3. Comprehensive municipal Co-Housing and Collaborative Workspace policy   

  The new economic realities, cultural shifts  and the availability of space are creating a demand for collaborative living and work spaces. Co-housing is a housing community developed and managed through a participatory, non-hierarchical decision making process, that meets resident defined housing requirements to include resident focused design, common and or shared space with little or no shared community economy. A common ideology is a desire to live in a community where residents take collective ownership of the condition of the community as a whole. Collaborative work-spaces can be defined as  a self-directed, collaborative, flexible and voluntary work-spaces where workers may share similar business philosophies or operating values. Unlike in a typical office, those co-working are usually not employed by the same organization though they may work together to brainstorms, plan or execute their respective projects, programs or businesses. Co-workplaces often provide access to technology, office equipment, staff, etc that would be unaffordable to the individual entities who use the space.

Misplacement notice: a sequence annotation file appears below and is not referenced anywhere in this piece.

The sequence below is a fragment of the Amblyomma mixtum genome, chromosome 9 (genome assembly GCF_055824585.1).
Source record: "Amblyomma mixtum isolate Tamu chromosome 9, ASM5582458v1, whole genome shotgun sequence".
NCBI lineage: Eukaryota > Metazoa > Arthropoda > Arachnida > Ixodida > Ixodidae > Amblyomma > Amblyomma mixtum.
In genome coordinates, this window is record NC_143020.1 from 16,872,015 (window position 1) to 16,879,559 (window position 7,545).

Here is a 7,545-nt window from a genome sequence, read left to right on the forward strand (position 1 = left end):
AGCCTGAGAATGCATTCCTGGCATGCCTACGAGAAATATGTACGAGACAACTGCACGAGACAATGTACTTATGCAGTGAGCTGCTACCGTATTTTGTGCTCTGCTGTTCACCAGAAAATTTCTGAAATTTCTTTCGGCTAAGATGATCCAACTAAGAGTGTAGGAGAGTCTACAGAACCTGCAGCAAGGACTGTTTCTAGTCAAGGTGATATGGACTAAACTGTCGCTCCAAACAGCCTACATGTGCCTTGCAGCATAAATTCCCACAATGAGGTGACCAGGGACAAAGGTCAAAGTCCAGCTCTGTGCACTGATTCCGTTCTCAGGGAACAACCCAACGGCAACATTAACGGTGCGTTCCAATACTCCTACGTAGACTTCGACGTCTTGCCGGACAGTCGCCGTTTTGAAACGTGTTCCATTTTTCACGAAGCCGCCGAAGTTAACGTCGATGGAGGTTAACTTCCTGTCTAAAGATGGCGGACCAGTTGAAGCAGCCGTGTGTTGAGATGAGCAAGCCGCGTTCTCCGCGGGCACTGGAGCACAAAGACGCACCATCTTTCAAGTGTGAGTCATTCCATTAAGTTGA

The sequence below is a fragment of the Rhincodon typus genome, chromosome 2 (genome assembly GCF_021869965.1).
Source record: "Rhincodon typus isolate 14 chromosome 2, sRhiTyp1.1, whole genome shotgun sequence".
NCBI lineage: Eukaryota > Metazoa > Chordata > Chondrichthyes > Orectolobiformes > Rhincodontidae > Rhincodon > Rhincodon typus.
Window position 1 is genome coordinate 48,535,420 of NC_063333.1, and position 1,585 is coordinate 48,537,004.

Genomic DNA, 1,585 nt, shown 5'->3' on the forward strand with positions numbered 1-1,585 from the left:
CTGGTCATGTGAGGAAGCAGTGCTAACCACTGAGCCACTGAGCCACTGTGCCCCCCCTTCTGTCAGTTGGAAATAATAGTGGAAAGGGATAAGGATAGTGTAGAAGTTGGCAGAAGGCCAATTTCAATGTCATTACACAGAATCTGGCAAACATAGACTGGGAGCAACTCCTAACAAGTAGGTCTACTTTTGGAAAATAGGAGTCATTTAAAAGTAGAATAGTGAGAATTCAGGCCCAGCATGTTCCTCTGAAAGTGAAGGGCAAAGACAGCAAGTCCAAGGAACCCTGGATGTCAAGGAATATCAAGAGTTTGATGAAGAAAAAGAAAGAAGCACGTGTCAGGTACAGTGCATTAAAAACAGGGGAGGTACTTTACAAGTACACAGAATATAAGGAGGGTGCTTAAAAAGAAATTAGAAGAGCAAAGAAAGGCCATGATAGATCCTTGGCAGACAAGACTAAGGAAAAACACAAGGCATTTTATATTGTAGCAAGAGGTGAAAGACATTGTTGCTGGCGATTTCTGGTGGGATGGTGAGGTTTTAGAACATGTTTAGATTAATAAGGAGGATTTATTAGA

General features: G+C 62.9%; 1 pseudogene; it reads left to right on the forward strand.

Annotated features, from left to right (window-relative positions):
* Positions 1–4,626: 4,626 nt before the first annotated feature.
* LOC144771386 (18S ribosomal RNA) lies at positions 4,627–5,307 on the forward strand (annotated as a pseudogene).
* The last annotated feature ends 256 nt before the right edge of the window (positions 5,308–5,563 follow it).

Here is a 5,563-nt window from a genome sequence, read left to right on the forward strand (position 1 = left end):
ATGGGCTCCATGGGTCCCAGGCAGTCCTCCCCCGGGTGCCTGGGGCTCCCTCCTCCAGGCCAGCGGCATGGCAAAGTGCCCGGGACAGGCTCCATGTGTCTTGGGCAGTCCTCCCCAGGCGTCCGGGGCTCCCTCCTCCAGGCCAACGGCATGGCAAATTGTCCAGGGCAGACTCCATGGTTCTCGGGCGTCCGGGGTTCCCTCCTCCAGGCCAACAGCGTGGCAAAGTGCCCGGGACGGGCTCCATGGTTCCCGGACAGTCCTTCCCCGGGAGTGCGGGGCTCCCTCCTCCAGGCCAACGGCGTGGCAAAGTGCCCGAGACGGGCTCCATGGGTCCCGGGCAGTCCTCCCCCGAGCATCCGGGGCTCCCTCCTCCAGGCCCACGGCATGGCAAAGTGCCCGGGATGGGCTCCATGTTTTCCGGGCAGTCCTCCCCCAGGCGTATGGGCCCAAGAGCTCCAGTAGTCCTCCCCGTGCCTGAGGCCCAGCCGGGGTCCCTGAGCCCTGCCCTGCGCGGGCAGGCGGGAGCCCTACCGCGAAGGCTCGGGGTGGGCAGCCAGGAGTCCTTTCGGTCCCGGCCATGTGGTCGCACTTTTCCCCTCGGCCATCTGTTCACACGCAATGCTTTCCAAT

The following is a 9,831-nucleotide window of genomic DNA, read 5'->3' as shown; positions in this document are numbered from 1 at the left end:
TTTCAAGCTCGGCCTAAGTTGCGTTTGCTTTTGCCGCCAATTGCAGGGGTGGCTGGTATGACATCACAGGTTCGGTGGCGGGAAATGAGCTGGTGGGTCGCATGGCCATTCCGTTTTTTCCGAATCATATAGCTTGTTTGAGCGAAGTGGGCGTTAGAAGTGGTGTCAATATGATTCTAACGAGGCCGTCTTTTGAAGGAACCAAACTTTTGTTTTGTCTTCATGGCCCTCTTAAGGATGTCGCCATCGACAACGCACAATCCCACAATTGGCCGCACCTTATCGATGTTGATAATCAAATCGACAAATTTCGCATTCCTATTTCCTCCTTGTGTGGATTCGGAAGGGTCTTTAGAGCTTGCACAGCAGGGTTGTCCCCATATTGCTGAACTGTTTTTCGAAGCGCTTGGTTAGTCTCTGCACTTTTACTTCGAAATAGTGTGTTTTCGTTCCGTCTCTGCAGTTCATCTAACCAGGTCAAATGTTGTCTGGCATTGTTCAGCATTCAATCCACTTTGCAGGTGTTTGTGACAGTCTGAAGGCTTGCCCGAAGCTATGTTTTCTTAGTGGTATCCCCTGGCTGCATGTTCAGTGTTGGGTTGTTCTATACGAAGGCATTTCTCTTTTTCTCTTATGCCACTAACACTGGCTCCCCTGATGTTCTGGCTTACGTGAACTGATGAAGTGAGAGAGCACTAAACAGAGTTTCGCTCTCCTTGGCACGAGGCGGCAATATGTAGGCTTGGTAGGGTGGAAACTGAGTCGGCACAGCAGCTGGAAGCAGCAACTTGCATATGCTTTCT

These collaborative environments promote community, creative/innovative and economic vibrancy. Baltimore is in need of each of these elements to propel its deeply rooted arts and entertainment cohort as well as to fuel the innovation culture that is popping up though the city via incubators, maker spaces, etc. Baltimore should develop programming  that supports the development of co-housing and collaborative work-spaces. Vacants to Value, which has been widely inaccessible to include projects like ICBC’s Baltimore Co Housing Initiative. The development of both types of collaborative work spaces could be boosted by creating a tax incentive  (similar to Homestead Tax Credit, Arts Entertainment or Innovation District tax credits) for their creation. A 5-10 year reduction in taxes would help to make properties more affordable.

4. Equitable Rent Court with Commercial Tenant Protections